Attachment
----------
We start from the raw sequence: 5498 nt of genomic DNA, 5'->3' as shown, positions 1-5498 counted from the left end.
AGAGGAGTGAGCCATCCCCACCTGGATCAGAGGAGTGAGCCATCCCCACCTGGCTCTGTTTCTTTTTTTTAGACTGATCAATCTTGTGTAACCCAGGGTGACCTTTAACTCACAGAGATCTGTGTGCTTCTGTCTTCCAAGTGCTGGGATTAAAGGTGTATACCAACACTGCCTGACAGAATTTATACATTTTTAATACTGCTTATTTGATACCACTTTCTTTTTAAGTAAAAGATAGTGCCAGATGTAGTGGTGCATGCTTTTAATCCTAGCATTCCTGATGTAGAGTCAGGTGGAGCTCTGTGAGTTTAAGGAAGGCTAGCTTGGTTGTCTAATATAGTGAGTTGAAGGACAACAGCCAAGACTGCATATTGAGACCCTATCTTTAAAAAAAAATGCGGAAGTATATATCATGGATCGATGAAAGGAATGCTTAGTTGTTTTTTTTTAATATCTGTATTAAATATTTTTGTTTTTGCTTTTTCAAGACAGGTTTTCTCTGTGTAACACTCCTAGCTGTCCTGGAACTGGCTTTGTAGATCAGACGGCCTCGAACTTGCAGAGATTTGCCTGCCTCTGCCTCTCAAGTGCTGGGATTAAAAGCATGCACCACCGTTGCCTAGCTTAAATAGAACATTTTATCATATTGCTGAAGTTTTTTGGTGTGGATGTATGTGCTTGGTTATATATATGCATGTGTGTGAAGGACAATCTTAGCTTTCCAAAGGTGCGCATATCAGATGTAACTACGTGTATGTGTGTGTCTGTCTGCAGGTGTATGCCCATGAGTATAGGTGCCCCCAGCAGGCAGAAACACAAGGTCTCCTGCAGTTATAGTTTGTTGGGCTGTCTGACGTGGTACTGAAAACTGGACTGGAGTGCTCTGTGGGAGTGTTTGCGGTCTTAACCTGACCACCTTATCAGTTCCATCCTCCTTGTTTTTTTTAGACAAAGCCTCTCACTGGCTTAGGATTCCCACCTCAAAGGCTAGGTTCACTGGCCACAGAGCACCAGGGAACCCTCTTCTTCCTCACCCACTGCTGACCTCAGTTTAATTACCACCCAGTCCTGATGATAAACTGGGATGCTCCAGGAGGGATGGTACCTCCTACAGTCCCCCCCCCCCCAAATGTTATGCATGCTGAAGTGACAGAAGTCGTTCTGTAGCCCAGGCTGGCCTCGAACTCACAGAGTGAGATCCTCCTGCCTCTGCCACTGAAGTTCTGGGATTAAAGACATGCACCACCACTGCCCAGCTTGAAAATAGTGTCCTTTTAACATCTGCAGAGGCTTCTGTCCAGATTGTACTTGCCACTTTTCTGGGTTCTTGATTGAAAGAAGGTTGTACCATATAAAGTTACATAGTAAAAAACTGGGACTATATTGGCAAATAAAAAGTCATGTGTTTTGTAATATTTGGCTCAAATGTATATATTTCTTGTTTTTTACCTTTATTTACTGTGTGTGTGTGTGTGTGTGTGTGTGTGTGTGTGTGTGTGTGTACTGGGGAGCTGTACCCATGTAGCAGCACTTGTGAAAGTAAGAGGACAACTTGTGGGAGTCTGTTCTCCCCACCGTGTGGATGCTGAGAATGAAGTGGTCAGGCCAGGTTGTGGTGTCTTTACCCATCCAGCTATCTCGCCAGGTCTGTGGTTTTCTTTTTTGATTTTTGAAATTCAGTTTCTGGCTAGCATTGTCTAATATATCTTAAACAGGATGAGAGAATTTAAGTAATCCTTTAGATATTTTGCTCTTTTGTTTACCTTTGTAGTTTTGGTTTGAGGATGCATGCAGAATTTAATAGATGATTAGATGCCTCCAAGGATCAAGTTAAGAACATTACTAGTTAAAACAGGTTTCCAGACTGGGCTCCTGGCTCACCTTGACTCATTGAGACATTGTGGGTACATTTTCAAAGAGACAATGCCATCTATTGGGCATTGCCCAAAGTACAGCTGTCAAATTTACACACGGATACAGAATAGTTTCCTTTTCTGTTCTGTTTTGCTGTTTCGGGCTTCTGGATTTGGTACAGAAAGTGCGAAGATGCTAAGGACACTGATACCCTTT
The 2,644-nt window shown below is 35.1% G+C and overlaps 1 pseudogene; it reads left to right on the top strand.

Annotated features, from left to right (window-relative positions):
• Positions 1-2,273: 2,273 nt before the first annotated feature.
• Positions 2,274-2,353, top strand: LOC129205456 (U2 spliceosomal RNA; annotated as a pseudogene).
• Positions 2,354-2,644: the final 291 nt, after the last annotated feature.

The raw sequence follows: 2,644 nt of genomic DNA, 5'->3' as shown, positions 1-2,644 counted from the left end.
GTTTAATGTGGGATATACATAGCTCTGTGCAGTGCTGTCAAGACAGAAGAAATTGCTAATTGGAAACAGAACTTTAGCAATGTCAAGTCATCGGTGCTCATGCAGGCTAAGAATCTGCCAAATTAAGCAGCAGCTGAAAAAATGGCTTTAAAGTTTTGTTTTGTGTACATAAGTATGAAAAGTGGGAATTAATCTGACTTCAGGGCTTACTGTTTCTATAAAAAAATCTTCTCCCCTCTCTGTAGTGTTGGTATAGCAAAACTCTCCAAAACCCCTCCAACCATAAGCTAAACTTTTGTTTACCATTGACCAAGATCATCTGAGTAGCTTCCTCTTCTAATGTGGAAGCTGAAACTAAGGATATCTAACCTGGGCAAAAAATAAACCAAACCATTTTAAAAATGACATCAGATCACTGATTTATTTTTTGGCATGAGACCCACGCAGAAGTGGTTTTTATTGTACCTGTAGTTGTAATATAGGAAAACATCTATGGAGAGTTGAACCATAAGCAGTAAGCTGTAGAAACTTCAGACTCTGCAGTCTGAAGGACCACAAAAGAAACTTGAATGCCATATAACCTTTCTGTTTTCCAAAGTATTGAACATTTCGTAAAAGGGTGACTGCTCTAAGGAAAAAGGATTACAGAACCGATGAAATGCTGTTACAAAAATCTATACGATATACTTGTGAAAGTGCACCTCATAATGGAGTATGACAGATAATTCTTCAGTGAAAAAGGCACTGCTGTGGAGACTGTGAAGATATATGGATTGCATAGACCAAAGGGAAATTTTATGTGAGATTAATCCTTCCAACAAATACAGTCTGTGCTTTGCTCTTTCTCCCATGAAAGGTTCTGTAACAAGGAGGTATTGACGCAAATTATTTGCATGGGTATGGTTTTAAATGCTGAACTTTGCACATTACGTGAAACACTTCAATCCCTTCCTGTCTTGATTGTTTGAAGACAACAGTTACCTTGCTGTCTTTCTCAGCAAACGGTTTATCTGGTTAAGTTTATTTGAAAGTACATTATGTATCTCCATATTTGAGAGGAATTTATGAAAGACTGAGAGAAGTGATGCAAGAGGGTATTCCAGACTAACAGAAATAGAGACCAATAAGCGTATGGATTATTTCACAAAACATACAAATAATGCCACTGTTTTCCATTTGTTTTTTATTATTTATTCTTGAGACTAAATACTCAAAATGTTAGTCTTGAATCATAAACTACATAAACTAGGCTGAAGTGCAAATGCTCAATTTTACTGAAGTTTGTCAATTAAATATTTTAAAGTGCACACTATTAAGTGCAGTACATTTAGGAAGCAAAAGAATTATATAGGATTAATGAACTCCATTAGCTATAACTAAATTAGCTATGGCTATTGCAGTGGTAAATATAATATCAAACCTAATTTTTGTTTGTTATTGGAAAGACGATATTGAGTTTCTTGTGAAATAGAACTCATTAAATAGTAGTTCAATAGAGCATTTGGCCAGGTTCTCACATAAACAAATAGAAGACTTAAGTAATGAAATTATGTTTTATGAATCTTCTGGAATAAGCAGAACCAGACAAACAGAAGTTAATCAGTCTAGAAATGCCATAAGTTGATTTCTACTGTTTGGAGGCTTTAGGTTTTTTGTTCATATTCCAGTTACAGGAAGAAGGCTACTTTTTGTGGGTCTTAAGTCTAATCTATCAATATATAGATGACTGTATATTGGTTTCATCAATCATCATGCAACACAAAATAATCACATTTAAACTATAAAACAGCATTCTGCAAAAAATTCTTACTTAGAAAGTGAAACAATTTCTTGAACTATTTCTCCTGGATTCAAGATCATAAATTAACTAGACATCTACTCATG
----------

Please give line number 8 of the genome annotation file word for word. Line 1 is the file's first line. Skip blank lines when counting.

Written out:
The raw sequence follows: 2,644 nt of genomic DNA, 5'->3' as shown, positions 1-2,644 counted from the left end.